Hard Drives Make the World Go ‘Round: Computer Update
As I mentioned a couple of weeks back, I suffered a hard drive failure on my blogging machine…. Luckily, all of my files were backed up in the cloud. The downside of having hundreds of gigabytes of files stored up there in the cloud is that you don’t get them all back instantly. No, they trickle like an early spring drizzle from the ether back into the computer from whence they came. And it takes a while.
I’m happy to report that all my files (I think they’re all here) are back. It took a couple weeks, and it’s taking me more time to reinstall all of the software (Carbonite heads up: Unless you pay for a premium account, they don’t back up your software, only your files.)
So after all of the restoring, and reinstalling, and putting thousands of files back into the right folders so that things work right, I think I’m back in business. I know quite a bit more about the inner workings of hard drives and computer code than I did last month.
When you lose a hard drive, and everything on it, you learn very quickly just how dependent we’ve become on data. So much of what we do, who we are, even, is nothing but one’s and zero’s, stored on a spinning disk inside our computers. And most of us have absolutely no idea how any of this works. It’s kind of scary. Some experts are worried that due to technological advances, the data we’re storing (and backing up) will someday be unreadable, and therefore lost to future generations. Literature, music, photographs, memories…. all of it may someday be gone unless it’s continually updated and migrated to the latest form of digital storage.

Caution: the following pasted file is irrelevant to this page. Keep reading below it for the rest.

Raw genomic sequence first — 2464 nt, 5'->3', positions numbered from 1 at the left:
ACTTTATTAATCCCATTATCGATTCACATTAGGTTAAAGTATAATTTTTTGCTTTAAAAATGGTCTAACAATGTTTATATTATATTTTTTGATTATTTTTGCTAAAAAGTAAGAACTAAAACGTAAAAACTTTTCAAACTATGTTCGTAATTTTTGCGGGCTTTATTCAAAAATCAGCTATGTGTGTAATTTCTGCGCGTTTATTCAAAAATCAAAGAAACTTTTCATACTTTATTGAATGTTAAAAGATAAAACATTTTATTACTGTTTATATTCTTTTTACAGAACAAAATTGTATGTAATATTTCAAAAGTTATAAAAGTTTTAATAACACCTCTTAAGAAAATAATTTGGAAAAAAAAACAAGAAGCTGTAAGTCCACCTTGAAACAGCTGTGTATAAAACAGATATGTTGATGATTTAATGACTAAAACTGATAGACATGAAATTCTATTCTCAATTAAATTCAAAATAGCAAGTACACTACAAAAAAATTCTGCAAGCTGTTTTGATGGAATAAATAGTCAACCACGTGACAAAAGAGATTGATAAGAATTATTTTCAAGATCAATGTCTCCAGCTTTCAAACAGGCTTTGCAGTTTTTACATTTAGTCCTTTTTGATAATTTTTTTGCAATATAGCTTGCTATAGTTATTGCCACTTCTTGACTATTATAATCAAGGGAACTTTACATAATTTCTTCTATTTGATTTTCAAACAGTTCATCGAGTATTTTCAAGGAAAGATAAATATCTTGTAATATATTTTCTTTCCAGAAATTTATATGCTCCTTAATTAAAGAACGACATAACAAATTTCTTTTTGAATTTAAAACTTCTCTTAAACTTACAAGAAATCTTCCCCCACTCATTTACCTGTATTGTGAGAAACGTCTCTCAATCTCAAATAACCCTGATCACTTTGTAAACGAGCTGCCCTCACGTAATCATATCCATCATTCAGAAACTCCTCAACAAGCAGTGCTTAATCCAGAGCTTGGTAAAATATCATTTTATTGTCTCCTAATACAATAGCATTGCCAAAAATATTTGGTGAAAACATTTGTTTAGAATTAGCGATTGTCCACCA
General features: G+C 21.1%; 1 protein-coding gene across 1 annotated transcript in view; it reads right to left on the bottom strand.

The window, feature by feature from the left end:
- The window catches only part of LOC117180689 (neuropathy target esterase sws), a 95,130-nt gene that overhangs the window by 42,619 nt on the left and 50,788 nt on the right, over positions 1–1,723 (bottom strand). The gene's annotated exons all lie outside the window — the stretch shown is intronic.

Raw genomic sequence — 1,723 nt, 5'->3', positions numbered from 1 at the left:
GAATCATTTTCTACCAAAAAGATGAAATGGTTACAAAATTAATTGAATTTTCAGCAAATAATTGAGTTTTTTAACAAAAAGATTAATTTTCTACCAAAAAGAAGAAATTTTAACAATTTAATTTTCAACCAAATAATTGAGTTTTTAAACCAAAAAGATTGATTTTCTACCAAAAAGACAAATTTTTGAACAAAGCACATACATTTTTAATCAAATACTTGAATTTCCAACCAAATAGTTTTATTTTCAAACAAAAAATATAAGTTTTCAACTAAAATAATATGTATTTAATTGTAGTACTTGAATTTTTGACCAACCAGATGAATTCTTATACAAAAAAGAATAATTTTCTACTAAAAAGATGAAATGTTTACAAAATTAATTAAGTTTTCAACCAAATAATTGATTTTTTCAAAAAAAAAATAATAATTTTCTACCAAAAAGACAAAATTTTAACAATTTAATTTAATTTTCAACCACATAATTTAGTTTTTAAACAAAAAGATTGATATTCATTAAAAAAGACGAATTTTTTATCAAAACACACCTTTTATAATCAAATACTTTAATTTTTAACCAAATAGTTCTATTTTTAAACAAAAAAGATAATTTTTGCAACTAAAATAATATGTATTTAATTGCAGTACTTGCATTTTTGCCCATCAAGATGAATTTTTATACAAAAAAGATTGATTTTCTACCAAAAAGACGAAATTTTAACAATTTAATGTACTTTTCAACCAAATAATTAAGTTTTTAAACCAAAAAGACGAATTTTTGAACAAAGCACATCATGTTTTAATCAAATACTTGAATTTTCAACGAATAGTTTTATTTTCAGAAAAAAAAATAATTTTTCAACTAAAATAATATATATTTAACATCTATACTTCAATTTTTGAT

I’ve got a little bit of insight into this: How many of you have old VHS tapes from the 1980s that you’ve converted to DVD? Now we’re converting those DVDs to blu-ray, or storing the video on hard drives. We’re going to have to keep doing this FOREVER. Or it’ll be lost. I was shocked at how deteriorated my 30 year old VHS tapes had become. DVDs will break down and degrade too. Probably quicker than you’d think. We’ll always be moving our stuff from one dying format to a newer one. And backing it all up all the time so we don’t lose it. It sounds exhausting, doesn’t it? My experience (still ongoing) with restoring lost files and making them all work again proves to me that yes… it is exhausting. But important.
So once again, I can’t emphasize the importance of backing up your computer files anyway you can. My Carbonite account has proven it’s monthly $5 cost to be an incredible value for all the time and effort it’s saved me. Going forward, I’ll be keeping the Carbonite cloud backup, but I’m also going to be investing in an external hard drive that will automatically back up my computer files (via Apple’s Time Machine function). With computer files, things like precious photos, music libraries, tax information, checking account info, 4 years of website work, etc. etc., there really is no such thing as too much redundancy when it comes to backing it all up. Because it can all disappear forever in the blink of an eye.
Now that I can think about anything else other than getting my computer restored, I’ll hopefully be back soon with something that’s actually interesting. Until then, VIGILANCE !!!